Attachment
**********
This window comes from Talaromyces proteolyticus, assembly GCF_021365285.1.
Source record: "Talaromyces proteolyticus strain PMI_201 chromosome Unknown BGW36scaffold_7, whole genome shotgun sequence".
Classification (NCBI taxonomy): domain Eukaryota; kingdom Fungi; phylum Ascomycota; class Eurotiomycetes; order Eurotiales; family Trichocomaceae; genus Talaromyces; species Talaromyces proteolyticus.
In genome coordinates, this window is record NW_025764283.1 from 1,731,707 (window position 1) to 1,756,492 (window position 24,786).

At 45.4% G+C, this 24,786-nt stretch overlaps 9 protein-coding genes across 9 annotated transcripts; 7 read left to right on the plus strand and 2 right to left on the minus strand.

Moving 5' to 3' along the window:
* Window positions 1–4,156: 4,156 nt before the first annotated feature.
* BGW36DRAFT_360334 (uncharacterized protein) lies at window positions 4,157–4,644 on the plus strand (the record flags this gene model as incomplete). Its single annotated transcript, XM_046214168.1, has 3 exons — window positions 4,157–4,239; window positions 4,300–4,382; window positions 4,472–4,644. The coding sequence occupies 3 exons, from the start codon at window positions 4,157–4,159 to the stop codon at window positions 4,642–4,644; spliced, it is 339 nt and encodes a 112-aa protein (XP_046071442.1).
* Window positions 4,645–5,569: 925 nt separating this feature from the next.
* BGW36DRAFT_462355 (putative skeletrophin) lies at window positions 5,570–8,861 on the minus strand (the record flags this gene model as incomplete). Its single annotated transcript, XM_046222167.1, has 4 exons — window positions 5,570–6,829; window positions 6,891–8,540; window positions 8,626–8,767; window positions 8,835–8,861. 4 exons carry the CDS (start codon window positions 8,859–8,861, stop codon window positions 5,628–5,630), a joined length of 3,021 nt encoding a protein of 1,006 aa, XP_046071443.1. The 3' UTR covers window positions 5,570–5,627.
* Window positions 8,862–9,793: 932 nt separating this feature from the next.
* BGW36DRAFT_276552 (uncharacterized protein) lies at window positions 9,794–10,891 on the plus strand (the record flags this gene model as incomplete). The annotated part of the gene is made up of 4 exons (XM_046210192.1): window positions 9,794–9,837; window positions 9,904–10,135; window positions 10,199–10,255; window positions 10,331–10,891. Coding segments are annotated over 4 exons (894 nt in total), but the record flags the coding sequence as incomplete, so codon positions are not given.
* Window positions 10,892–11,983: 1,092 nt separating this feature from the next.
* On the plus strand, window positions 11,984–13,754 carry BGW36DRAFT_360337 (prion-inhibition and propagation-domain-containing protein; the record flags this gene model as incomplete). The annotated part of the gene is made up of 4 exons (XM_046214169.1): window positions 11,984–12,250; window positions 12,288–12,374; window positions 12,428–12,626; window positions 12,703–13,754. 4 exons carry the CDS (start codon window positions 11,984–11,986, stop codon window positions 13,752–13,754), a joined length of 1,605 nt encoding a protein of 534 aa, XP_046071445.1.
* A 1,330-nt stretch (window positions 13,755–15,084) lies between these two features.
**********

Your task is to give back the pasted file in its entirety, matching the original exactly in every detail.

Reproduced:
This window comes from Talaromyces proteolyticus, assembly GCF_021365285.1.
Source record: "Talaromyces proteolyticus strain PMI_201 chromosome Unknown BGW36scaffold_7, whole genome shotgun sequence".
Classification (NCBI taxonomy): domain Eukaryota; kingdom Fungi; phylum Ascomycota; class Eurotiomycetes; order Eurotiales; family Trichocomaceae; genus Talaromyces; species Talaromyces proteolyticus.
In genome coordinates, this window is record NW_025764283.1 from 1,731,707 (window position 1) to 1,756,492 (window position 24,786).

At 45.4% G+C, this 24,786-nt stretch overlaps 9 protein-coding genes across 9 annotated transcripts; 7 read left to right on the plus strand and 2 right to left on the minus strand.

Moving 5' to 3' along the window:
* Window positions 1–4,156: 4,156 nt before the first annotated feature.
* BGW36DRAFT_360334 (uncharacterized protein) lies at window positions 4,157–4,644 on the plus strand (the record flags this gene model as incomplete). Its single annotated transcript, XM_046214168.1, has 3 exons — window positions 4,157–4,239; window positions 4,300–4,382; window positions 4,472–4,644. The coding sequence occupies 3 exons, from the start codon at window positions 4,157–4,159 to the stop codon at window positions 4,642–4,644; spliced, it is 339 nt and encodes a 112-aa protein (XP_046071442.1).
* Window positions 4,645–5,569: 925 nt separating this feature from the next.
* BGW36DRAFT_462355 (putative skeletrophin) lies at window positions 5,570–8,861 on the minus strand (the record flags this gene model as incomplete). Its single annotated transcript, XM_046222167.1, has 4 exons — window positions 5,570–6,829; window positions 6,891–8,540; window positions 8,626–8,767; window positions 8,835–8,861. 4 exons carry the CDS (start codon window positions 8,859–8,861, stop codon window positions 5,628–5,630), a joined length of 3,021 nt encoding a protein of 1,006 aa, XP_046071443.1. The 3' UTR covers window positions 5,570–5,627.
* Window positions 8,862–9,793: 932 nt separating this feature from the next.
* BGW36DRAFT_276552 (uncharacterized protein) lies at window positions 9,794–10,891 on the plus strand (the record flags this gene model as incomplete). The annotated part of the gene is made up of 4 exons (XM_046210192.1): window positions 9,794–9,837; window positions 9,904–10,135; window positions 10,199–10,255; window positions 10,331–10,891. Coding segments are annotated over 4 exons (894 nt in total), but the record flags the coding sequence as incomplete, so codon positions are not given.
* Window positions 10,892–11,983: 1,092 nt separating this feature from the next.
* On the plus strand, window positions 11,984–13,754 carry BGW36DRAFT_360337 (prion-inhibition and propagation-domain-containing protein; the record flags this gene model as incomplete). The annotated part of the gene is made up of 4 exons (XM_046214169.1): window positions 11,984–12,250; window positions 12,288–12,374; window positions 12,428–12,626; window positions 12,703–13,754. 4 exons carry the CDS (start codon window positions 11,984–11,986, stop codon window positions 13,752–13,754), a joined length of 1,605 nt encoding a protein of 534 aa, XP_046071445.1.
* A 1,330-nt stretch (window positions 13,755–15,084) lies between these two features.